UK and Korea Follow Suit
Similar actions are being taken elsewhere. Korean and British officials are also calling for cryptocurrency self-regulation. CryptoUK will police seven of the most significant exchanges in the United Kingdom, including BlockEx, CEX.IO, CoinShares, and CommerceBlock. While Japanese initiatives appear directed more towards transparency for users, CryptoUK is pursuing a more secure atmosphere for investors. However, current tensions are high among traders in the United Kingdom and European Union. UK financial watchdogs have been on record stating:
“[Cryptocurrencies] are highly risky, generally not backed by any tangible assets and unregulated under EU law, and do not, therefore, offer any legal protection to consumers.”
Meanwhile, an industry group for Korean exchanges has been founded with a more clearly defined aim. The group will require exchanges to hold a minimum amount of assets as a safeguard against illegal activity within exchanges, rather than the criminal activity which targets them. A CoinOne representative was enthusiastic about the impending changes:
“We are welcoming new self-regulation measures and thinking positive on this active movement to make reliable blockchain ecosystem. As part of this effort, CoinOne has already set its internal organization and system to make transparency in the trading of cryptocurrencies.”
While most agree that some form of self-regulation will bode well for all parties in limiting inherent risks, finding a way to implement these ideas is not a simple process.
Difficulties Along the Way
Self-regulation has worked in the past, most notably in the derivatives market. The concern is ensuring actual compliance from exchanges when it becomes an inconvenience. This is no small feat and has long been an issue in traditional stock markets. Before the CoinCheck hack in January, Japan’s Financial Services Agency had issued multiple warnings about internal controls. A failure on CoinCheck’s part to address the concerns resulted in the eventual breach. The Financial Services Agency continues to be aggressive with its oversight, but it has had limited effect.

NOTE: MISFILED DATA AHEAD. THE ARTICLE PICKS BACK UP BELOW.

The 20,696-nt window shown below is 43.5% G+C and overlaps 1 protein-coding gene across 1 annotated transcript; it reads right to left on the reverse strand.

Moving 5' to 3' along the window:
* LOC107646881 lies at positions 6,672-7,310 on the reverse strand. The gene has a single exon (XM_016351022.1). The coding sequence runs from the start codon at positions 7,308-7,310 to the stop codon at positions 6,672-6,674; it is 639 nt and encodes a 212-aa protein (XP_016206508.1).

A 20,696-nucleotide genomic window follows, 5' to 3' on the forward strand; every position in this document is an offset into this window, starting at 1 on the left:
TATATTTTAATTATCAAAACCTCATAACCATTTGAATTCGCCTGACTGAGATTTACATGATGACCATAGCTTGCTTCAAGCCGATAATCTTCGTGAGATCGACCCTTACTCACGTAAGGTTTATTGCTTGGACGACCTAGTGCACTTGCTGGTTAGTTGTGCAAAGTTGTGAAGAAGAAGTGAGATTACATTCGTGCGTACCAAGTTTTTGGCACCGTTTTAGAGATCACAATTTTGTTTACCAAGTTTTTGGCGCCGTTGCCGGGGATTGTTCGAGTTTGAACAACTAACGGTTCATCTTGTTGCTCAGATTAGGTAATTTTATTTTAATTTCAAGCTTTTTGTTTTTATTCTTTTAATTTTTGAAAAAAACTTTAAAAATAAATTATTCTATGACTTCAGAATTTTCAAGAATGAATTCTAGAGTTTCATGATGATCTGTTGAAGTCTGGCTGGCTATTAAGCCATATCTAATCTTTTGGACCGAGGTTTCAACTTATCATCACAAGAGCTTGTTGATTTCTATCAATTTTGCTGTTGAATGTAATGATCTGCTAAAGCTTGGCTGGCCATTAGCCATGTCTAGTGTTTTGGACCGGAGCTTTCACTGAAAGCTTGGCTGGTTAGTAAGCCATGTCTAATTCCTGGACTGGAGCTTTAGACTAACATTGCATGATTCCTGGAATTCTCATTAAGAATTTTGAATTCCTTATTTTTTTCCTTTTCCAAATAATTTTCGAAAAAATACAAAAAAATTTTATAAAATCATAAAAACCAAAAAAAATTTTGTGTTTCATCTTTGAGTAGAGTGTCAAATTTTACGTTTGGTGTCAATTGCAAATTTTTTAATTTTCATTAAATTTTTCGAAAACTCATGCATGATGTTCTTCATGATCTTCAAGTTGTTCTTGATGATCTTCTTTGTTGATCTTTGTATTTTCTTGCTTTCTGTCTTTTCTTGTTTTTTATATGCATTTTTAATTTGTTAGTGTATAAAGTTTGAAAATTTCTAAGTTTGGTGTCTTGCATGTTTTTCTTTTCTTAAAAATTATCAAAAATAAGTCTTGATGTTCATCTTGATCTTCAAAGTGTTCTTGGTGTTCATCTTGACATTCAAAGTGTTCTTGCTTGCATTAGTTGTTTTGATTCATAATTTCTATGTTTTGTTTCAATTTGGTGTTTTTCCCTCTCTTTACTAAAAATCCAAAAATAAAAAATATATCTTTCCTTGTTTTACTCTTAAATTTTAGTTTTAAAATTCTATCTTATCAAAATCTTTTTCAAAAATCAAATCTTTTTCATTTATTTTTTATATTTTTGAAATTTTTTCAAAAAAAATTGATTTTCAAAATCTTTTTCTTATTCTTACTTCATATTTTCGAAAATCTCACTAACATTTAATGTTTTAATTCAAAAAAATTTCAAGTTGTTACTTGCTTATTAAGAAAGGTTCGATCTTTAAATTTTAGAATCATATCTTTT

Meanwhile, government officials around the world have met to discuss the need for increased regulation in the crypto-sphere, but have been justifiably wary of doing so without proper education and understanding of the technologies. Further, it seems more or less impossible at this stage for a governmental agency to keep up with the rapid technological change in the industry without squashing innovation. Many believe that the industry itself knows best how to keep the ball rolling while steering it to a more secure, more reliable, safer future for investors. If exchanges and industry leaders are willing to commit to a genuine self-regulating system through which consumer protection and legal compliance could be ensured, it may be the best solution to the current conundrum.
Disclaimer: information contained herein is provided without considering your personal circumstances, therefore should not be construed as financial advice, investment recommendation or an offer of, or solicitation for, any transactions in cryptocurrencies.